Meanwhile, Jerry gets more and more invested in the whole Daphne performance dodging Osgood’s playful advances, while finally dancing the night away to a killer tango. It’s the diversion Joe needs in his plan to get with Sugar, and he’s succeeding. But Jerry, or should we say Daphne, isn’t doing so bad either. With a flower between her teeth and when she’s not trying to lead, they make quite the couple. Could there be wedding bells?

All that hilarity goes on halt when Spats Colombo and his gang come to town for a conference and the girls avoid suspicion at first, but their nervousness tips the mobsters off. The chase continues and the boys must finally drop the act if they want to get out alive. But Joe delivers one final gesture to Sugar not wanting to ditch her completely. They plan to catch a ride with Osgood who will elope with Daphne. But in a last-ditch effort, Joe finally lets everything drop and breaks all pretenses. It makes for an awkward situation when he gives Sugar a big kiss in front of a full audience, still dressed in drag.

As they get away in the little motorboat, Joe pleads with Sugar not to stick by him, because he really is a bum. But she doesn’t care, does she? He’s Tony Curtis, a Cary Grant type. Now it’s Jerry’s turns as he tries to cook up excuse after excuse why he cannot marry Osgood, and of course every time he’s rebuffed. Finally, in exasperation, he pulls off the wig, loses the voice, and yells, “I’m a man!” Without missing a beat, his beau shoots back, “Well, Nobody’s Perfect.” The look on Lemmon’s face is priceless and this moment is the perfect capstone on one of the wildest films you could ever imagine.

somelikeithot5It’s absolutely astounding that despite all the headaches and troubles Marilyn Monroe brought to the set, including constantly flubbing lines and being generally difficult, her performance bubbles over with a playfully ditsy sensuality that captivates the screen. I for one can hardly ever see the turmoil going on underneath because the role of Sugar is so vibrantly joyful, innocent, and genuinely funny put up next to her great co-stars. Her numbers like “I Wanna Be Loved by You” exude the friskiness that she was known for and there’s no question that Monroe has a magnetism on the screen that was unequivocally her.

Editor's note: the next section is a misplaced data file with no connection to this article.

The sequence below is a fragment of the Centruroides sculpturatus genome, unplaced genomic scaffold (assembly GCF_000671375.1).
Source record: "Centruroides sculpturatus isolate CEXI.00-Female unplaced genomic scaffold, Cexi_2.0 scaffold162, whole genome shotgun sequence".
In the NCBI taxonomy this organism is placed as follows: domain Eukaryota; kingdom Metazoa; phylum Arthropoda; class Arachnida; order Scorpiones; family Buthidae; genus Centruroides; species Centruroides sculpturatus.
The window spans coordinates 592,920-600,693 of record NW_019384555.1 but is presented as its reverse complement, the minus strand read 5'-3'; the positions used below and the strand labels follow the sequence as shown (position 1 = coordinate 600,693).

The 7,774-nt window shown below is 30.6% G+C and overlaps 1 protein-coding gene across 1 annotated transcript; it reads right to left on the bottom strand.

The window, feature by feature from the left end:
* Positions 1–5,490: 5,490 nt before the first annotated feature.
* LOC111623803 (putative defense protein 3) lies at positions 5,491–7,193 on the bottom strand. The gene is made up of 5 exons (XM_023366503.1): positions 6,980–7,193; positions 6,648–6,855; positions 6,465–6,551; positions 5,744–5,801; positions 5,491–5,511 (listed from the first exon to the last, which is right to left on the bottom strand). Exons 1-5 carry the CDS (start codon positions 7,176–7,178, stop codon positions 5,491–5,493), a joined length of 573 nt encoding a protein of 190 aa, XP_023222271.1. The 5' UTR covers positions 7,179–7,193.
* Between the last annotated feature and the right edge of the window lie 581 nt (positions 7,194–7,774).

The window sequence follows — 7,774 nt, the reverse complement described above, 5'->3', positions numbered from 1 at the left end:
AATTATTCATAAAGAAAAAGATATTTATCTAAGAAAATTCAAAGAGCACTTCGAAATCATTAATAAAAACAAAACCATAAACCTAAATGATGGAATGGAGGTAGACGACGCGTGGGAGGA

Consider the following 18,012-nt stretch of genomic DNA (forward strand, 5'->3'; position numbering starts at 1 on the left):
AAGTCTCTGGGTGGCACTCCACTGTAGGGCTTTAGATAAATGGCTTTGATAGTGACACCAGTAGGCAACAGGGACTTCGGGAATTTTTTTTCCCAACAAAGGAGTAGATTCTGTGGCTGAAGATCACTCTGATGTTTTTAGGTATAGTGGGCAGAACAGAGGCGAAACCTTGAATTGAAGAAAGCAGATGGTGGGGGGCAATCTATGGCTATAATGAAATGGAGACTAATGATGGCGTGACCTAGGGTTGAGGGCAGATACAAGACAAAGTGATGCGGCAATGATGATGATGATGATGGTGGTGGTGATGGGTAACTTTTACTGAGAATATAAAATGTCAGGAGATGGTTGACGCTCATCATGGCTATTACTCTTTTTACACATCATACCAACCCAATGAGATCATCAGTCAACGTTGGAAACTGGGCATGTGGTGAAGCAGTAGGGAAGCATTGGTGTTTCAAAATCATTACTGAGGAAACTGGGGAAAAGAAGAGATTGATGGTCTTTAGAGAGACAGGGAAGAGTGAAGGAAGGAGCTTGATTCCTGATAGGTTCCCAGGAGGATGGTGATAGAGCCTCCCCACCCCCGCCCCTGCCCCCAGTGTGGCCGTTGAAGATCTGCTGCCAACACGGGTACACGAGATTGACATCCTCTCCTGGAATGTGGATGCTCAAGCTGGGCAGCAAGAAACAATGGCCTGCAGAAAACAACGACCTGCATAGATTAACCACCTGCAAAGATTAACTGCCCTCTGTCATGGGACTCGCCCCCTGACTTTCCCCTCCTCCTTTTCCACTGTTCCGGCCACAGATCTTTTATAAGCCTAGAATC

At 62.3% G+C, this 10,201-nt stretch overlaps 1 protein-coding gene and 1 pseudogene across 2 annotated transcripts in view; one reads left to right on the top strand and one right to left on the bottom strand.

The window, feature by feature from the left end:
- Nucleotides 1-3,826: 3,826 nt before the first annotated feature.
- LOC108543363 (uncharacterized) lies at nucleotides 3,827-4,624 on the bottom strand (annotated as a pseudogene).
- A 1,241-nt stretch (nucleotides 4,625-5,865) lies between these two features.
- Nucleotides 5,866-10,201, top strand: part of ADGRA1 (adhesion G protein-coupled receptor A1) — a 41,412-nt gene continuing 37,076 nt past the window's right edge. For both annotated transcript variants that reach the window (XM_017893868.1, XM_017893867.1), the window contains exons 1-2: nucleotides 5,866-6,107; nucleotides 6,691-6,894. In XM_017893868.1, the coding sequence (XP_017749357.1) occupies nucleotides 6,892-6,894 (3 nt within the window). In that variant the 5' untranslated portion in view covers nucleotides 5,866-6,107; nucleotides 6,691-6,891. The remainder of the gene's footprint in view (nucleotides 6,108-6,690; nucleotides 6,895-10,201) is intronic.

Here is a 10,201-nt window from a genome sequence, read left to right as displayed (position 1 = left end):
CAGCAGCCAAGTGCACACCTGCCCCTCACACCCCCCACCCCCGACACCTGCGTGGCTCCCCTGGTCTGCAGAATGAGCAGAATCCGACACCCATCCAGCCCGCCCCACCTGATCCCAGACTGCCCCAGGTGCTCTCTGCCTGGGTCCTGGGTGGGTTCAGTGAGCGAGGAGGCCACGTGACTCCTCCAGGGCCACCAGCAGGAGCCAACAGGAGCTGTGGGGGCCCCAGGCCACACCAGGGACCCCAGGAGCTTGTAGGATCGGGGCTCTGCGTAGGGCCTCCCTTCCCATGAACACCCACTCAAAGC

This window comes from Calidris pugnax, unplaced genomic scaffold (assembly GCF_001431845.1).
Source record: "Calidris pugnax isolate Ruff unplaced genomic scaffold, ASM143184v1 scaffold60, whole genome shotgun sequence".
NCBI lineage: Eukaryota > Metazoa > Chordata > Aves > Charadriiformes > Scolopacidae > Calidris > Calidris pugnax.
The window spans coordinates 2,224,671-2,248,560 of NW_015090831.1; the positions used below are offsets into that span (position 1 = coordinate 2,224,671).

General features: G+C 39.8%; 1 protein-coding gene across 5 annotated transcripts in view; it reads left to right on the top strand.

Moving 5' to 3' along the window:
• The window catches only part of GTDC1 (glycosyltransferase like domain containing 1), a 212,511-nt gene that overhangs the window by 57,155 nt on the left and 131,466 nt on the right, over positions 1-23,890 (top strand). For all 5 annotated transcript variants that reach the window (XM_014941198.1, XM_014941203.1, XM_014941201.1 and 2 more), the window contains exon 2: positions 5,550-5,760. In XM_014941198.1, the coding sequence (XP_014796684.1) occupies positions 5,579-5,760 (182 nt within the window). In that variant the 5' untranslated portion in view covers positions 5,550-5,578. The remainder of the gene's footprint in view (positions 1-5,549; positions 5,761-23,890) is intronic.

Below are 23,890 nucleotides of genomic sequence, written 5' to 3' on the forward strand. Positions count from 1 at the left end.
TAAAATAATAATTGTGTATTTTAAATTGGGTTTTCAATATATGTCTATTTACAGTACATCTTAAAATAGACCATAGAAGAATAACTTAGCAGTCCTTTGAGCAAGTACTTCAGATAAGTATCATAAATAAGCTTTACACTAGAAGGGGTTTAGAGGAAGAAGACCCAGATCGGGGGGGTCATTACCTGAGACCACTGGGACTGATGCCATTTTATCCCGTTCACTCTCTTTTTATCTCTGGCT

Joe E. Brown plays the giddy playboy with devilish hilarity, the perfect comic companion for Lemmon. While Tony Curtis is great, he plays the straight man in the sense, that it feels like he’s just doing this out of necessity. Lemmon is an absolute riot, taking on this role willingly and bubbling over with enthusiasm that is palpable. He has that cackling laugh that adds an exclamation point too many of his conversations and when he starts dancing around with those maracas, shaking his hips, it’s hard not to crack a big goofy smile.

Billy Wilder always had a gift for films with wonderfully entertaining characters and plot lines that poke holes and find humor in modern sensibilities. He gets away with so much by dancing the fine line of what is acceptable for the 1950s and yet he puts it together in such an engaging and uproarious way that it remains a classic. Not just of comedy but of film in general. I’m not ashamed to say that I do like it hot. Although air conditioning is nice every once and awhile.

5/5 Stars

The Defiant Ones (1958)

2672e-defiant_ones_posterStarring Tony Curtis and Sidney Poitier with director Stanley Kramer, the film opens in the pouring rain with a truck full of convicts. It goes off road and no one is hurt except two men escape.  A Sheriff an state policemen begin tracking them on foot. However, this pair is unique since one is the white “Joker” Jackson and the other is a black man named Noah Cullen. Their racial prejudice and conflict of interests causes sparks to fly. Through it all they are forced to work together just to survive, whether it be wading through rapids, climbing out of a ditch, or trying to break their chains.  Along the way they narrowly escape a hanging and they meet a lonely white woman. Jackson is forced to make a decision about his newfound comrade and Cullen in turn also makes a sacrifice of his own. This is such an extraordinary story about racial conflict. Ultimately, they are no longer so much black or white as much as they are fellow men. In an era full of racial tensions, this film was extremely relevant and it is still powerful to this day.